Reviewed

March 2012
Sauteed Red Chard w/Clementines, Feta
& Balsamic Reduction
Broccoli & Cauliflower Salad
Cider Braised Brussel Sprouts
Hearty Kale & Potato Soup
Lemon-Herb Roast Chicken
Meatloaf Florentine
Pasta with Chard & Asparagus
Ginger-Carrot Raisin Cupcakes



I loved this cookbook!  Just about every recipe I tried was quick, easy and super healthy.  They also tasted good!  I was able to get my kids to at least try most of the recipes.  This cookbook provides nutritional information on vegetables, a discussion of whole grains, information on fats, oils and sweeteners, ideas for healthy snacks and lunchbox items, and strategies for navigating the supermarket.  It provides information on local and seasonal eating, ideas for reducing meat consumption, preparing grass fed meats, which vegetables to buy organic, and a guide to buying eggs. 

The only complaint I have is that nutritional information is not listed for each recipe.  Also, the recipes tend to feed an Army!  Overall, this is a great basic reference for anyone who would like to begin making some positive changes to their family diet for health and/or environmental reasons.  
 
 
 
February 2012
Herbal Iced Tea
Chicken with Tabbouleh
Wheatberry Salad
Garlic Sauteed Spinach
Roasted Winter Vegetables
Roasted Vegetable Soup with Brioche Croutons
Broccoli with Bowties
Linguine with Shrimp Scampi
Coconut Macaroons
Homemade Marshmallows


Barefoot Contessa is one of my favorite shows on the Food Network. I love that Ina is always stopping at the local market in the Hamptons to pick up some fresh produce, a bottle of wine, a warm loaf of bread and a bouquet flowers. She’s either entertaining friends at her home or packing them a lunch for a picnic at the beach. And of course there is her adored husband, Jeffrey.

I like that so many of Ina's recipes are simple and fresh. She uses a lot of garlic, lemon and fresh herbs to enliven her dishes. She also tends to use alot of salt and butter. I was especially surprised with the amount of butter used in the vegetable side dishes. While I enjoyed the flavor a pat of butter brought to the garlic sautéed spinach, adding a stick of butter to the mashed potatoes, corn pudding and polenta seems a bit excessive. She also tends to use twice as much salt as what is really needed. I don't like that she does not include the nutritional content of her recipes in this cookbook. (There may be a reason for this).     

Most of Ina’s dishes in this cookbook are fairly basic and traditional. With recipes like baked fried chicken, mashed potatoes and gravy, flag cake and apple pie, it's very "Americana." Other popular recipes include clam chowder, fish and chips, chicken noodle soup, lasagna and spaghetti with meatballs (I wish she wouldn't include veal in this recipe). There is really nothing earth-shattering about this cookbook, although her recipes do seem to be consistently good.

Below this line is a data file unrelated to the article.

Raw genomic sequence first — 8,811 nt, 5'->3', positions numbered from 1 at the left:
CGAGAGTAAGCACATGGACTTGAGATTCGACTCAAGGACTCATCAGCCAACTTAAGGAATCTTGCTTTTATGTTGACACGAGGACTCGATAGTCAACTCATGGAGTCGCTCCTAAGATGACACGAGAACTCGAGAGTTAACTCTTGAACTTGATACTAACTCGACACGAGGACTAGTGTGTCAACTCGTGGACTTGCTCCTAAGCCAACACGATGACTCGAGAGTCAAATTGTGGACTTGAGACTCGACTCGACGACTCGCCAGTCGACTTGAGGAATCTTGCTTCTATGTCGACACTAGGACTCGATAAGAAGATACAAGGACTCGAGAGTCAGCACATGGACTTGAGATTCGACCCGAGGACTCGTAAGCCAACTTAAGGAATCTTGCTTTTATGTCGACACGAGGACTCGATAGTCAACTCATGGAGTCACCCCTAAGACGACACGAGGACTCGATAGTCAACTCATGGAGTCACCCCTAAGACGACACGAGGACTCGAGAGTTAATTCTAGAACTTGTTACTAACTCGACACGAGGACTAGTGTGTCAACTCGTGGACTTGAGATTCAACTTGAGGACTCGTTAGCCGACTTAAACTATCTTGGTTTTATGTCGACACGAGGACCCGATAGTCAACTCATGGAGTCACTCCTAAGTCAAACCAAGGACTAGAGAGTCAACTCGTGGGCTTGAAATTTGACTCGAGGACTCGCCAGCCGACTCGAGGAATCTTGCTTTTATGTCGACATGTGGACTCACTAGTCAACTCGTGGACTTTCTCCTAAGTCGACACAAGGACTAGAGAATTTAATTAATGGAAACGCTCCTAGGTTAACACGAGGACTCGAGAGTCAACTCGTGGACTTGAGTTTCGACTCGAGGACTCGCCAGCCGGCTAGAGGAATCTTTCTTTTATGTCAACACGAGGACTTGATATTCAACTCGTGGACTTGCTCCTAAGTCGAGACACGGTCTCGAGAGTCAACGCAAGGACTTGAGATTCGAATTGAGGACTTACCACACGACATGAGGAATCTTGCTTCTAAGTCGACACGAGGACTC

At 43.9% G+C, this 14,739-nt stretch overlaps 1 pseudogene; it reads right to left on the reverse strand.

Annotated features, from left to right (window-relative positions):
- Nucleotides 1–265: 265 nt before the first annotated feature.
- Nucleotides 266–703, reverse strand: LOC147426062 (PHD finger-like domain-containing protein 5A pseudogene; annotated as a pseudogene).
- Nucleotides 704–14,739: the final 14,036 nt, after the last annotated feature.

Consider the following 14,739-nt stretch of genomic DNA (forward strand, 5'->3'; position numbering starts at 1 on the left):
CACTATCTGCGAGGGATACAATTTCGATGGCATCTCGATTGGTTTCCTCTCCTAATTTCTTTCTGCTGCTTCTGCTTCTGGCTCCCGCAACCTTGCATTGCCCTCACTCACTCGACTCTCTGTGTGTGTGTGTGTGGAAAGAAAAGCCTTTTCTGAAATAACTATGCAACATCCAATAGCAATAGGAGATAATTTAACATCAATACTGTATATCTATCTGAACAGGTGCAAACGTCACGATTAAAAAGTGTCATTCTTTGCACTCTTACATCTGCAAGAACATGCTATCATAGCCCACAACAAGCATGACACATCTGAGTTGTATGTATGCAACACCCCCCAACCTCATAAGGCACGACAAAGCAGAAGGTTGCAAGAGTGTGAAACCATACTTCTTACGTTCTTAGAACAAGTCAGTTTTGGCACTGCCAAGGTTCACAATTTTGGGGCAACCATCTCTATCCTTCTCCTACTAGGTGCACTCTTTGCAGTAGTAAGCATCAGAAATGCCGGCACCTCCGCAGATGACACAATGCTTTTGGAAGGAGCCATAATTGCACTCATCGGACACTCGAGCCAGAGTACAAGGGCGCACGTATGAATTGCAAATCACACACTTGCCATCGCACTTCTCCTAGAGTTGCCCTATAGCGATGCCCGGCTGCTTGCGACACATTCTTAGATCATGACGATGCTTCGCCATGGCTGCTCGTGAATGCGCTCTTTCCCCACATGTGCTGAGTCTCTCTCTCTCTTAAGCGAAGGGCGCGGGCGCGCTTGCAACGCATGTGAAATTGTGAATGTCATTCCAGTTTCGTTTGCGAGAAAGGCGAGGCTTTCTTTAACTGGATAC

If you are looking for something a little more unique (and more nutritious), she does include recipes for tabbouleh and wheatberry salads, and saffron risotto with butternut squash. Most of the ingredients for her recipes are readily accessible and fairly inexpensive. I loved the suggestion for doubling the roasted winter vegetables and pureeing the second half for a soup. This is a great idea for most any roasted veggie.

I also like that Ina includes a “kids” section in her cookbook. Although, my kids aren’t too crazy about tomatoes in their macaroni and cheese. They also did not care much for the broccoli and bowtie recipe. She includes a recipe for fruit juice shapes which I found intriguing, until I realized that it is the same exact recipe found on the back of the Knox gelatin box. I was also somewhat surprised that out of 16 dessert recipes, only one was chocolate. I made the coconut macaroons and homemade marshmallows and found myself wanting to dip them in chocolate. Oh, and if you live at 5,280 feet, do not bother with the lemon angel food cake recipe. (Trust me on this!)

*If you like pork tenderloin, Ina has a fabulous recipe in her Back to Basics cookbook. It's one of my kids' favorite meals. Personally, I don't really care for pork, but this recipe is an exception! (I usually half the recipe, using one 1.5 lb. tenderloin).

Herb-Marinated Pork Tenderloin

1 lemon, zest grated
3/4 cup freshly squeezed lemon juice (4 to 6 lemons)
Good olive oil
2 tablespoons minced garlic (6 cloves)
1 1/2 tablespoons minced fresh rosemary leaves
1 tablespoon chopped fresh thyme leaves
2 teaspoons Dijon mustard
Kosher salt
3 pork tenderloins (about 1 pound each)
Freshly ground black pepper

Combine the lemon zest, lemon juice, 1/2 cup olive oil, garlic, rosemary, thyme, mustard, and 2 teaspoons salt in a sturdy 1-gallon resealable plastic bag. Add the pork tenderloins and turn to coat with the marinade. Squeeze out the air and seal the bag. Marinate the pork in the refrigerator for at least 3 hours but preferably overnight.

Preheat the oven to 400 degrees F.

Remove the tenderloins from the marinade and discard the marinade but leave the herbs that cling to the meat. Sprinkle the tenderloins generously with salt and pepper. Heat 3 tablespoons olive oil in a large oven-proof saute pan over medium-high heat. Sear the pork tenderloins on all sides until golden brown. Place the saute pan in the oven and roast the tenderloins for 10 to 15 minutes or until the meat registers 137 degrees F at the thickest part. Transfer the tenderloins to a platter and cover tightly with aluminum foil. Allow to rest for 10 minutes. Carve in 1/2-inch-thick diagonal slices. The thickest part of the tenderloin will be quite pink (it's just fine!) and the thinnest part will be well done. Season with salt and pepper and serve warm, or at room temperature with the juices that collect in the platter.

(Serves 6)







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